Flash forward (well, I won't say how many years), and I have used sign language to teach students with severe reading problems how to read. The key was adding a kinesthetic approach to a skill that is visual! Teaching reading has always consisted of a teacher who teaches a skill to a student (with a visual guide and an auditory example), and the student applying this skill through the same modalities.
I decided to experiment with adding ASL in the classroom and see how it would work. I began with my pre-readers and taught them the letter-sound correspondence with an ASL sign for each. You could use the letter hand sign for each letter of the alphabet, or you could use the sign for the picture that corresponds to the letter card. For example, we use the Houghton Mifflin Language Arts program in our school and I use ASL signs that correspond to the pictures.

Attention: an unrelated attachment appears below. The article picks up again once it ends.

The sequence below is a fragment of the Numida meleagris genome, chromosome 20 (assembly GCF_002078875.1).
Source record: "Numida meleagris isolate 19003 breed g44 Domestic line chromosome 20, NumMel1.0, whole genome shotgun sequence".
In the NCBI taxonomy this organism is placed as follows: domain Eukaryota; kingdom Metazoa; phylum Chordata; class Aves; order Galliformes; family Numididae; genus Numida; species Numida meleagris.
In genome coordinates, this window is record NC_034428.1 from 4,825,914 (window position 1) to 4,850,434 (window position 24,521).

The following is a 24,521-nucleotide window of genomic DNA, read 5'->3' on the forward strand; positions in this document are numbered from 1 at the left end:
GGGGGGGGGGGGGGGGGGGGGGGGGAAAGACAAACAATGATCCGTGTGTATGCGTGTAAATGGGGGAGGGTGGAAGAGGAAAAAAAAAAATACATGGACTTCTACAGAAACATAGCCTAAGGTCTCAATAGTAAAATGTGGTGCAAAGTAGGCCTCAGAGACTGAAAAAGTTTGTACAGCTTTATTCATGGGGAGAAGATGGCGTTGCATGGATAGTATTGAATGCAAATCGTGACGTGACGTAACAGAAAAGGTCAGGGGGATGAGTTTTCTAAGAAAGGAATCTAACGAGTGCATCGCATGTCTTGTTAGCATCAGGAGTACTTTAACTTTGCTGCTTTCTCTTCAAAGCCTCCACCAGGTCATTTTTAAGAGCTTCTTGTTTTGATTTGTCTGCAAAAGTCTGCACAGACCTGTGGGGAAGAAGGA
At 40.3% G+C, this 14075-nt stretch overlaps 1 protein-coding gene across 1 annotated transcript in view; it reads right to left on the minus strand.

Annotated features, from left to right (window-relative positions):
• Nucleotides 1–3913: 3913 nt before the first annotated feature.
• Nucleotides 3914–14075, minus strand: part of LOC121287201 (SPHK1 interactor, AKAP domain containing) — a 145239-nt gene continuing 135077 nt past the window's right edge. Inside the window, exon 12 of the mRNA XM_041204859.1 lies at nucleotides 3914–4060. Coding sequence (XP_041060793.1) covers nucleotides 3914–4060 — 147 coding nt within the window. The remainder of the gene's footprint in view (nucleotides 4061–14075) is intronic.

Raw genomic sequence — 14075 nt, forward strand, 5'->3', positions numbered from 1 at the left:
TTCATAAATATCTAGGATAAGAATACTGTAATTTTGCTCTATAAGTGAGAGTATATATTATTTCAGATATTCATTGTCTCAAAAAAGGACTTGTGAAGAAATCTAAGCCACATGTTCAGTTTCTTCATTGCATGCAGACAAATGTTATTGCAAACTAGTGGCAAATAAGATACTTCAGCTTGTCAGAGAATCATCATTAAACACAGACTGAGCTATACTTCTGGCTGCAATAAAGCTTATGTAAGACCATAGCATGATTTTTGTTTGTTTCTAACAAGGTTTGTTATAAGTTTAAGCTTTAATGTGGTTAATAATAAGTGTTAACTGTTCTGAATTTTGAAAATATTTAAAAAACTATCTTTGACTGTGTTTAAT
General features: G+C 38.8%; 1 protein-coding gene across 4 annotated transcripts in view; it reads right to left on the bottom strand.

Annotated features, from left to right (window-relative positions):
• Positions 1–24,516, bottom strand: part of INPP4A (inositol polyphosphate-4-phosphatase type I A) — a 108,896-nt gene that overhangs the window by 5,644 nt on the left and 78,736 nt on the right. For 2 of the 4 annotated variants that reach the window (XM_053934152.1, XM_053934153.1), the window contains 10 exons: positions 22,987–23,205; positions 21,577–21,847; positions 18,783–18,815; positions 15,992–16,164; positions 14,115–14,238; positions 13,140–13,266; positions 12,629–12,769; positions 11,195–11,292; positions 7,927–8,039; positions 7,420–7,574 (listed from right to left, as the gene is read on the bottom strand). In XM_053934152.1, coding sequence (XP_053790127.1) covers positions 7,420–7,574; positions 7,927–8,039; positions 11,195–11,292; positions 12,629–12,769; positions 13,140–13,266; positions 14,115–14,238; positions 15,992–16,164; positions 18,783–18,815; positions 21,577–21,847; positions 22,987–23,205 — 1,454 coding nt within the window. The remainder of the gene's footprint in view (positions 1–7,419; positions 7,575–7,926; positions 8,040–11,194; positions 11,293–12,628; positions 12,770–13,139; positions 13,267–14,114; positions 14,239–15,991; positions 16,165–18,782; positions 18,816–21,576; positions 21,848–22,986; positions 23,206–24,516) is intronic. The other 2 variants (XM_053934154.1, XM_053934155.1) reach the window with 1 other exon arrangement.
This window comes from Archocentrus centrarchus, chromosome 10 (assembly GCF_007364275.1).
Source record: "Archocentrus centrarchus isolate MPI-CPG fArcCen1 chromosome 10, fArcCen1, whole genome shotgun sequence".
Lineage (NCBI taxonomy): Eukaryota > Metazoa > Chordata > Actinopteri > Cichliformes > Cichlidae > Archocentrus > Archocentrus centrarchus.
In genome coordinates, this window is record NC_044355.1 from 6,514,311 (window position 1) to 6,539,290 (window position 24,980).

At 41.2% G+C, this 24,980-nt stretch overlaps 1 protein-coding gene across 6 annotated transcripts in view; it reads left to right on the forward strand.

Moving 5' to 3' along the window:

There were 2 reasons I choose this approach over hand signs for the letters.
- My kindergarten students had a very difficult time with the fine motor skills it takes to form the hand signs for each of the letters. It was much easier to sign the picture words (ex. apple, cat, fish), which tend to use larger motions of the hands and arms.
- It connected their signs (kinesthetic) with the pictures (visual) and therefore helped them remember the sound (ex. if they remembered cat they could hear the initial sound in the word). If I just taught the hand sign for the letter they would remember the visual letter, but NOT necessarily the sound that it makes.
Keep following for more tips and ideas on how to use ASL to teach reading.